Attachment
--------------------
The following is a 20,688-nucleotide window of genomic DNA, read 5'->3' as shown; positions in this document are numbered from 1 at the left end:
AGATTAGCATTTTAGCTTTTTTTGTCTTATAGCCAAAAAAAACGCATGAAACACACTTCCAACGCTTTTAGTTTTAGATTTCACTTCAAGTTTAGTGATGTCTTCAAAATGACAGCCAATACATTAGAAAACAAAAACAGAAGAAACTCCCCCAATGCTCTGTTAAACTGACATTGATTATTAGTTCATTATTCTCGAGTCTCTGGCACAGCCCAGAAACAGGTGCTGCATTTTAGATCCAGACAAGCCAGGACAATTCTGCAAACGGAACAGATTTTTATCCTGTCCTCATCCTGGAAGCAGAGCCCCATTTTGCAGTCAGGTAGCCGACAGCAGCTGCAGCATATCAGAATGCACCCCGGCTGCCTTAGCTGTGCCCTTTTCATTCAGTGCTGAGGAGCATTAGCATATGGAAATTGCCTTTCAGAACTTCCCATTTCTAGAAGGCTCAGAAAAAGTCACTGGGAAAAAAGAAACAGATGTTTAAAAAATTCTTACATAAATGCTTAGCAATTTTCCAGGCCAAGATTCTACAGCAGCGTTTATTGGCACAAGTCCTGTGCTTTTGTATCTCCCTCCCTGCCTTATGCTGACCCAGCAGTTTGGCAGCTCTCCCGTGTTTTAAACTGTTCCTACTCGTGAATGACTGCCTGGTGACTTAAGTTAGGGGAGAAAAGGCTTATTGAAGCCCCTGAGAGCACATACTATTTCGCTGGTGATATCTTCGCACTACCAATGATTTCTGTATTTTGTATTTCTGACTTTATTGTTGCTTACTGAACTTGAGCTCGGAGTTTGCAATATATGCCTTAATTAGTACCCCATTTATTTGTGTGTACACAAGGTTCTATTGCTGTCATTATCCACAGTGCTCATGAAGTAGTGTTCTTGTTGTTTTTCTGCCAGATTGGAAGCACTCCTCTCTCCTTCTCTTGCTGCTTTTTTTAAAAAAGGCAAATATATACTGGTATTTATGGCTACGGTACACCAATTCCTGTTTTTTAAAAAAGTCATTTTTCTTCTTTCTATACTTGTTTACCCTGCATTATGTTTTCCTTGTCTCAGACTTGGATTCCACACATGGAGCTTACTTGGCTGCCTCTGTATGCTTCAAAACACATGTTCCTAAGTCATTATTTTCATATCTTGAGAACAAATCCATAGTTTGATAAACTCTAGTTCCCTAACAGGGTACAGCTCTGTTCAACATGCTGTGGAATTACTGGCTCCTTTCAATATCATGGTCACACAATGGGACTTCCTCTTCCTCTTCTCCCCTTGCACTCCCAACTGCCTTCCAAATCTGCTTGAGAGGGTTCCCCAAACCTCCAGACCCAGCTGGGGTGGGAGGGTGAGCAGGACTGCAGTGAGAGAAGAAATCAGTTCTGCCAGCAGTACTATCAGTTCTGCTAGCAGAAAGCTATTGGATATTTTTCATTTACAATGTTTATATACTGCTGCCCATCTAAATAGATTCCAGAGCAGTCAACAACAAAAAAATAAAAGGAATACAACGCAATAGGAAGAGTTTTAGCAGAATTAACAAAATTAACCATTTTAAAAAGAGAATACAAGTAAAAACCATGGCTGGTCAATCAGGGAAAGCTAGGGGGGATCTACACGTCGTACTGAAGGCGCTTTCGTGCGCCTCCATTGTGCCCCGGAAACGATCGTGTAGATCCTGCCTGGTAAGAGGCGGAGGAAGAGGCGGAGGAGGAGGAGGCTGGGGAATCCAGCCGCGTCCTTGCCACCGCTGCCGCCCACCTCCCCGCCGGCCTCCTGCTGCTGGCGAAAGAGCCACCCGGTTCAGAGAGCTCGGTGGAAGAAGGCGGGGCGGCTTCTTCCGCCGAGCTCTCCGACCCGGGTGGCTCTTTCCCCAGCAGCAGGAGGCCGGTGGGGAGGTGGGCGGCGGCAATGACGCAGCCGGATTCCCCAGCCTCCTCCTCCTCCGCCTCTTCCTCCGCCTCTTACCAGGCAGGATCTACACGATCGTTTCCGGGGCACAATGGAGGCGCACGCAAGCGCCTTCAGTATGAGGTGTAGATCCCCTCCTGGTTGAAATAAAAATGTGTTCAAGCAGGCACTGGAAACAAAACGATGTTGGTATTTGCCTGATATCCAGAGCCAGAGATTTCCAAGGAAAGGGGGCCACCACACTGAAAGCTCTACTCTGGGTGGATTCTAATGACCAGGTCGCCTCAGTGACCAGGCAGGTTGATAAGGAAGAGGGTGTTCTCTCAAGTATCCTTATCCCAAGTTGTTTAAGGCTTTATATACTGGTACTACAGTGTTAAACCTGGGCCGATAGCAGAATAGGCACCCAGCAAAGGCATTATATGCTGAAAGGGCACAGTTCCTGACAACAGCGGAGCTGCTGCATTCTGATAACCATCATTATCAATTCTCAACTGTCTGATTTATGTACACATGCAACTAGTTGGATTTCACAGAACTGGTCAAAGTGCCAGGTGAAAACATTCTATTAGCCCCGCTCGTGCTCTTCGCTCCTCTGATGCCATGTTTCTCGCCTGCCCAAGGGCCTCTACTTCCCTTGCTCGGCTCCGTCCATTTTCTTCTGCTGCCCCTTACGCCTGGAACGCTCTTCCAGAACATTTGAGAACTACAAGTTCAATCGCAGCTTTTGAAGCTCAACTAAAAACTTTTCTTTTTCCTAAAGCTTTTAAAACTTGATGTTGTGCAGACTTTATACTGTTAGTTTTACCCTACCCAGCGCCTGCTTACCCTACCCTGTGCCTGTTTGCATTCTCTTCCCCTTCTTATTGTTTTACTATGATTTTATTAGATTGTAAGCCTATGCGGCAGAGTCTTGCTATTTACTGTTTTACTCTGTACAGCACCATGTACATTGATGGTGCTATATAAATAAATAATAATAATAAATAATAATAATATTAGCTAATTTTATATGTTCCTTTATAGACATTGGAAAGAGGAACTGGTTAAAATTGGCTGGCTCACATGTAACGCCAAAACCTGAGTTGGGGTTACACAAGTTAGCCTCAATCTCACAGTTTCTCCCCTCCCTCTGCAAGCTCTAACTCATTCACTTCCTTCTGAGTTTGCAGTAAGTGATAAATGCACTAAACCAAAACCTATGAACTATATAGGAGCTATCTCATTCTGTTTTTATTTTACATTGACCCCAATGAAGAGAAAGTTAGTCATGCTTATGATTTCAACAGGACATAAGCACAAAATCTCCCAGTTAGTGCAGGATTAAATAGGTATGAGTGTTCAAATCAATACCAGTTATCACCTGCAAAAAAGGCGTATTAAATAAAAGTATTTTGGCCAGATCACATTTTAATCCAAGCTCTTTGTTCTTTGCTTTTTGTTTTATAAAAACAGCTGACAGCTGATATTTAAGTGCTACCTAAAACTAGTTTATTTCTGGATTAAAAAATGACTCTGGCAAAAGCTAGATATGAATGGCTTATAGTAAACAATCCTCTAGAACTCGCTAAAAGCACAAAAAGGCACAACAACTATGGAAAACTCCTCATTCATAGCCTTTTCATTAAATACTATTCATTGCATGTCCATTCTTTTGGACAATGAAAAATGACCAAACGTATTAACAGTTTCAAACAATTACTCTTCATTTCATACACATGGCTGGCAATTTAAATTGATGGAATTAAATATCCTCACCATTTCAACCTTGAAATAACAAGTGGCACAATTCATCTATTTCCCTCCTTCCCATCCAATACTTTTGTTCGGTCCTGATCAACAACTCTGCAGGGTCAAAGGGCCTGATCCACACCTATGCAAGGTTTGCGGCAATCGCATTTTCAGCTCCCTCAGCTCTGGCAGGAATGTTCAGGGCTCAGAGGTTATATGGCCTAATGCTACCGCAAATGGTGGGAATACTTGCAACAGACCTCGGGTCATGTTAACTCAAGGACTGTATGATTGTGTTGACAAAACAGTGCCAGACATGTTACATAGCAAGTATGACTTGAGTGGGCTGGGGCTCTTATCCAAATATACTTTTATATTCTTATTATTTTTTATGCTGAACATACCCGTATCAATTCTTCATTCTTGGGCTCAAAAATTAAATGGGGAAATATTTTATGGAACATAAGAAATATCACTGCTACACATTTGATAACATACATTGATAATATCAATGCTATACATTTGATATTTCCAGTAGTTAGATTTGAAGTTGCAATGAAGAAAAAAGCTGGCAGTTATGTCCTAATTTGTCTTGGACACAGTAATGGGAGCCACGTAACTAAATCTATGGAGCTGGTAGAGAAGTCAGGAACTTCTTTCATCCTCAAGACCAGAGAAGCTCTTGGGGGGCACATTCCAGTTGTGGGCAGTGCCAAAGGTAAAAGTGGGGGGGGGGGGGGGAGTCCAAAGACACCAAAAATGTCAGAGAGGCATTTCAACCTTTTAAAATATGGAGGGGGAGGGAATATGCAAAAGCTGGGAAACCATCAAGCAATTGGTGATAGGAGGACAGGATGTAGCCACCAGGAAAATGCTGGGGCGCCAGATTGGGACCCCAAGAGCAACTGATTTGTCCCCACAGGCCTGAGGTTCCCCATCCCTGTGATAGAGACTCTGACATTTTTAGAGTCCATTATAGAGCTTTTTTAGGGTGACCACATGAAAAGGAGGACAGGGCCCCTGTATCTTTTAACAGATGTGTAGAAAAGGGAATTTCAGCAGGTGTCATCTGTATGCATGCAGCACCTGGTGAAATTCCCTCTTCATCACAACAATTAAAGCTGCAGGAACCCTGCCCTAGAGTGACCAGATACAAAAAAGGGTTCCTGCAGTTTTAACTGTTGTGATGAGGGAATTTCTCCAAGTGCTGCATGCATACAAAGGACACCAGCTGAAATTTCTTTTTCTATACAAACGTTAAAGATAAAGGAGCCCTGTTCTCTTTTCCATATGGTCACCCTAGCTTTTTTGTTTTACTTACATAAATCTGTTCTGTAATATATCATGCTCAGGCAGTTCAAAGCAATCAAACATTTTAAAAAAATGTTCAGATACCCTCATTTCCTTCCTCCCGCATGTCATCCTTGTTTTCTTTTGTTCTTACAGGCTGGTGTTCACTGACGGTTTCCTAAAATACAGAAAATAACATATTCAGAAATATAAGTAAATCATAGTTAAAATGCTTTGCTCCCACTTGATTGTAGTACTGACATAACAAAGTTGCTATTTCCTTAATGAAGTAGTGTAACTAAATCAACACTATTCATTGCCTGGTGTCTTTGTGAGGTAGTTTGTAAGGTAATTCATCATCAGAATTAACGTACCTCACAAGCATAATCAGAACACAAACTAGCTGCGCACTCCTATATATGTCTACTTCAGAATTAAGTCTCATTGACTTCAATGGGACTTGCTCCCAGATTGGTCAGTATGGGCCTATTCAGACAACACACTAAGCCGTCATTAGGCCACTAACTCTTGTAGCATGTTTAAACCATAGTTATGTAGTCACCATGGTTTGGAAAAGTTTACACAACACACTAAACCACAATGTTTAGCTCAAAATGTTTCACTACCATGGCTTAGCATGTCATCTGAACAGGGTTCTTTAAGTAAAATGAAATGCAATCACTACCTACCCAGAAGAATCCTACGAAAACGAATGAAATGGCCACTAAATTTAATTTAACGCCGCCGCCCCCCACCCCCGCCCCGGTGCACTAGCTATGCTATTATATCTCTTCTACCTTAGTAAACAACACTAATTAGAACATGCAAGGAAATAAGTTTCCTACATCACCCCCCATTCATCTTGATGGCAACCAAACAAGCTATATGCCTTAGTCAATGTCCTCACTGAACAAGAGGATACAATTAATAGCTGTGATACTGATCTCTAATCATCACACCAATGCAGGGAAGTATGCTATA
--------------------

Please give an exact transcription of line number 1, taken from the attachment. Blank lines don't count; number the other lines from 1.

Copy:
The following is a 20,688-nucleotide window of genomic DNA, read 5'->3' as shown; positions in this document are numbered from 1 at the left end: